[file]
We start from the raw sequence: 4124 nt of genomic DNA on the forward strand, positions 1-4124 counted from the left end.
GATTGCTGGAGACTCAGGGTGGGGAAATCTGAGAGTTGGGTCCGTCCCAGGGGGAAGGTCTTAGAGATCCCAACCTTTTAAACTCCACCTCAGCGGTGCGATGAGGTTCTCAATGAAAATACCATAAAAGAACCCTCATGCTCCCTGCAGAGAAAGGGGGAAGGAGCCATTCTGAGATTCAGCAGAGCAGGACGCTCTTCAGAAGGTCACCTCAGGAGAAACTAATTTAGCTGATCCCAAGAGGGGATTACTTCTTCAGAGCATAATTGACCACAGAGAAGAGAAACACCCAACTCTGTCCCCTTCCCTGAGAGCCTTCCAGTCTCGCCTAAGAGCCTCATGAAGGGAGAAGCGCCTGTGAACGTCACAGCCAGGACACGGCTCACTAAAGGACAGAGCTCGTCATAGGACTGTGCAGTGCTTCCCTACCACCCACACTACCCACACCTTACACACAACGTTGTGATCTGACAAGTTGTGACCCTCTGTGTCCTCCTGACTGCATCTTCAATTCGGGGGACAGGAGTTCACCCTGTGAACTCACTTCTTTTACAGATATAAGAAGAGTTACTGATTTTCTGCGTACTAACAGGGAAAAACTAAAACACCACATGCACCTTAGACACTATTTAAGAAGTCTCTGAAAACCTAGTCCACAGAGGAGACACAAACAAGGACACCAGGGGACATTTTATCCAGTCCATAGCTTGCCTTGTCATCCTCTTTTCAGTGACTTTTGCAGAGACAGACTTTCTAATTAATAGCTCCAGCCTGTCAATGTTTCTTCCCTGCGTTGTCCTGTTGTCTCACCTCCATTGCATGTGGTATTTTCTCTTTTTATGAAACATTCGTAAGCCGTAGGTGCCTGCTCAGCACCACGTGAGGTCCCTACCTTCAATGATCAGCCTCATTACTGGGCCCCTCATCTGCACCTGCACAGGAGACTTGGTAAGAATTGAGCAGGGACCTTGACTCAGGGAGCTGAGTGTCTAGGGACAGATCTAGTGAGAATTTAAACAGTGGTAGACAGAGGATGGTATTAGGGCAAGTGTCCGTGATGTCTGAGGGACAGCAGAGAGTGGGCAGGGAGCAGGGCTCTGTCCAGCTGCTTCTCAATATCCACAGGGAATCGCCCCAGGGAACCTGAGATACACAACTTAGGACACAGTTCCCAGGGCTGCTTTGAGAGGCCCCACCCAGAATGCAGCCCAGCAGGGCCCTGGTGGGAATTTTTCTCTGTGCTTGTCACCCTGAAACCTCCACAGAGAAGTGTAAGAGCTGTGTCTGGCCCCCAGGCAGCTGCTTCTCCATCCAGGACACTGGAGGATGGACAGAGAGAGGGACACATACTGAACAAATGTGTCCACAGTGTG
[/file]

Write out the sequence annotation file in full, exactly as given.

We start from the raw sequence: 4124 nt of genomic DNA on the forward strand, positions 1-4124 counted from the left end.
GATTGCTGGAGACTCAGGGTGGGGAAATCTGAGAGTTGGGTCCGTCCCAGGGGGAAGGTCTTAGAGATCCCAACCTTTTAAACTCCACCTCAGCGGTGCGATGAGGTTCTCAATGAAAATACCATAAAAGAACCCTCATGCTCCCTGCAGAGAAAGGGGGAAGGAGCCATTCTGAGATTCAGCAGAGCAGGACGCTCTTCAGAAGGTCACCTCAGGAGAAACTAATTTAGCTGATCCCAAGAGGGGATTACTTCTTCAGAGCATAATTGACCACAGAGAAGAGAAACACCCAACTCTGTCCCCTTCCCTGAGAGCCTTCCAGTCTCGCCTAAGAGCCTCATGAAGGGAGAAGCGCCTGTGAACGTCACAGCCAGGACACGGCTCACTAAAGGACAGAGCTCGTCATAGGACTGTGCAGTGCTTCCCTACCACCCACACTACCCACACCTTACACACAACGTTGTGATCTGACAAGTTGTGACCCTCTGTGTCCTCCTGACTGCATCTTCAATTCGGGGGACAGGAGTTCACCCTGTGAACTCACTTCTTTTACAGATATAAGAAGAGTTACTGATTTTCTGCGTACTAACAGGGAAAAACTAAAACACCACATGCACCTTAGACACTATTTAAGAAGTCTCTGAAAACCTAGTCCACAGAGGAGACACAAACAAGGACACCAGGGGACATTTTATCCAGTCCATAGCTTGCCTTGTCATCCTCTTTTCAGTGACTTTTGCAGAGACAGACTTTCTAATTAATAGCTCCAGCCTGTCAATGTTTCTTCCCTGCGTTGTCCTGTTGTCTCACCTCCATTGCATGTGGTATTTTCTCTTTTTATGAAACATTCGTAAGCCGTAGGTGCCTGCTCAGCACCACGTGAGGTCCCTACCTTCAATGATCAGCCTCATTACTGGGCCCCTCATCTGCACCTGCACAGGAGACTTGGTAAGAATTGAGCAGGGACCTTGACTCAGGGAGCTGAGTGTCTAGGGACAGATCTAGTGAGAATTTAAACAGTGGTAGACAGAGGATGGTATTAGGGCAAGTGTCCGTGATGTCTGAGGGACAGCAGAGAGTGGGCAGGGAGCAGGGCTCTGTCCAGCTGCTTCTCAATATCCACAGGGAATCGCCCCAGGGAACCTGAGATACACAACTTAGGACACAGTTCCCAGGGCTGCTTTGAGAGGCCCCACCCAGAATGCAGCCCAGCAGGGCCCTGGTGGGAATTTTTCTCTGTGCTTGTCACCCTGAAACCTCCACAGAGAAGTGTAAGAGCTGTGTCTGGCCCCCAGGCAGCTGCTTCTCCATCCAGGACACTGGAGGATGGACAGAGAGAGGGACACATACTGAACAAATGTGTCCACAGTGTG